I had this idea for measuring and crating firewood that would not involve as much lumber as the previous crating experiments I was trying out. This new method involved pallet strapping. I built a “jig” that holds the supplies and the 32 x 48 ” pallet that will hold the split firewood. The idea was to stack the wood 36″ high, resulting in 32 cu ft of spit firewood (1/4 cord). Sounded like a good plan.
The palletized firewood would then be set aside to dry, and when ready (dry), simply pick up the pallets with the skidsteer and forks at time of delivery. Its all theory, and it needed to be tested. Well, the first test run didn’t quite go as smoothly as planned. Does it ever!!! Once we figured out the strapping tool and how to strap the banding, it was time to move the pallet from the jig and onto the truck.
This is where things fell apart, sort of, well it actually did fall apart. The movement with the skidsteer caused the 4 narrow planks which weren’t attached but were being used to support the sides, to shift and two fell away causing the firewood pile to collapse somewhat. Sh#t.
Not defeated, but since we were in a time crunch that day to get at least 64 cu ft split for a customer to pick up this evening, we resorted to our earlier method which we knew would work. An all lumber crate.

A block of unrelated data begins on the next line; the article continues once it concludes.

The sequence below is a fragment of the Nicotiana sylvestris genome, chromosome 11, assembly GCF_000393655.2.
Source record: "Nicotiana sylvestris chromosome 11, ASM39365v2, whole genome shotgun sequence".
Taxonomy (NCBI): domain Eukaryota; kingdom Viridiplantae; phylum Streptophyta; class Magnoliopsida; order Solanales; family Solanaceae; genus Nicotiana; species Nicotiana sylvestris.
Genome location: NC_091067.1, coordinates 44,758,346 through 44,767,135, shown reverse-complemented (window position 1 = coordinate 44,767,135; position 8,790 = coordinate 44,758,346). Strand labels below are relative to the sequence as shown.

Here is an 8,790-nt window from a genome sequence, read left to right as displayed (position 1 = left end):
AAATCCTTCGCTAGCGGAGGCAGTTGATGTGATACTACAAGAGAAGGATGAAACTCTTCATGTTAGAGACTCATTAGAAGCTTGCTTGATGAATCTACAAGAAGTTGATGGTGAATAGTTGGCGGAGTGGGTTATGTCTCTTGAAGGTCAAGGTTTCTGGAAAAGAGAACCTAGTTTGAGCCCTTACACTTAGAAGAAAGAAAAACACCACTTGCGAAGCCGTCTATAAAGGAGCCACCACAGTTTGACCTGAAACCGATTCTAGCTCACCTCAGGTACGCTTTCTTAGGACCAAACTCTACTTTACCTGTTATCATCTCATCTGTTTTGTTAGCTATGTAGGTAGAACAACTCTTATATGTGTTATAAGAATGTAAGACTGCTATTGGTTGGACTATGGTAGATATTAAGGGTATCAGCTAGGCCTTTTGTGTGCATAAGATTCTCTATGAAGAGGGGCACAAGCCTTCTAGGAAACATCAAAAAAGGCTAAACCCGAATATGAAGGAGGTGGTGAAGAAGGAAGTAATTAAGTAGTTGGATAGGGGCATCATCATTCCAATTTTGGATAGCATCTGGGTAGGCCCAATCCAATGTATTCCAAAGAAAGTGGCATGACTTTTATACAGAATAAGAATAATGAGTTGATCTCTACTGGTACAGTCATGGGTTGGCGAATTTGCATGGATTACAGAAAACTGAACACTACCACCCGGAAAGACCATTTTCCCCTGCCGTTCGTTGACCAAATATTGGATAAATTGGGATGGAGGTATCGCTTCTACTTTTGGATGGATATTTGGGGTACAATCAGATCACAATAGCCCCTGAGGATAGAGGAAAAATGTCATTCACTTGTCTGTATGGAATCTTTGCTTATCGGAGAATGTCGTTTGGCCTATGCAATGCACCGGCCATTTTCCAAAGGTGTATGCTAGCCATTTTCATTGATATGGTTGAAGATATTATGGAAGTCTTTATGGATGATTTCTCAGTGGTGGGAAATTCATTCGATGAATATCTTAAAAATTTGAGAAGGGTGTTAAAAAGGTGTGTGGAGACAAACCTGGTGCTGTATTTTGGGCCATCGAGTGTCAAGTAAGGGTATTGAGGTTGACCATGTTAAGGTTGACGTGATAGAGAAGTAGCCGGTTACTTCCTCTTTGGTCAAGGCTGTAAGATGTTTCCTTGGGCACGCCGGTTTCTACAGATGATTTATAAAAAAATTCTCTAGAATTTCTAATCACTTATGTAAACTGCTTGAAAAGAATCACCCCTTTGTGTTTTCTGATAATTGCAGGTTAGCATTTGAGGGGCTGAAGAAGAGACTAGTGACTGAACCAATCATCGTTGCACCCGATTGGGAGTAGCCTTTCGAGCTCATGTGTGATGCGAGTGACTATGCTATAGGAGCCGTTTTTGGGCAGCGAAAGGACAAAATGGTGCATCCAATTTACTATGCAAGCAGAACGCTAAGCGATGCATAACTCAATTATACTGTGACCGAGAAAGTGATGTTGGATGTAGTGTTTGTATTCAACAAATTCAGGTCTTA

With the order done we drove off into the sunset… or home, but sunset sounds better.
So we learned a few things that day. First, always bring snacks. Second, screw the supports to the pallet. Third, Gina needs a belt for her new work pants. And lastly… try, try again.
Before night fell, the customer came along and picked up half the order. I guess he’ll have to come back next year for the other half. 🙂 We had just split the maple. The forester whom I bought the logs from said the logs were cut 8 months ago. A moisture meter reading showed a 4 inch round piece split in half to be 10% moisture content. Excellent, ideal for firewood.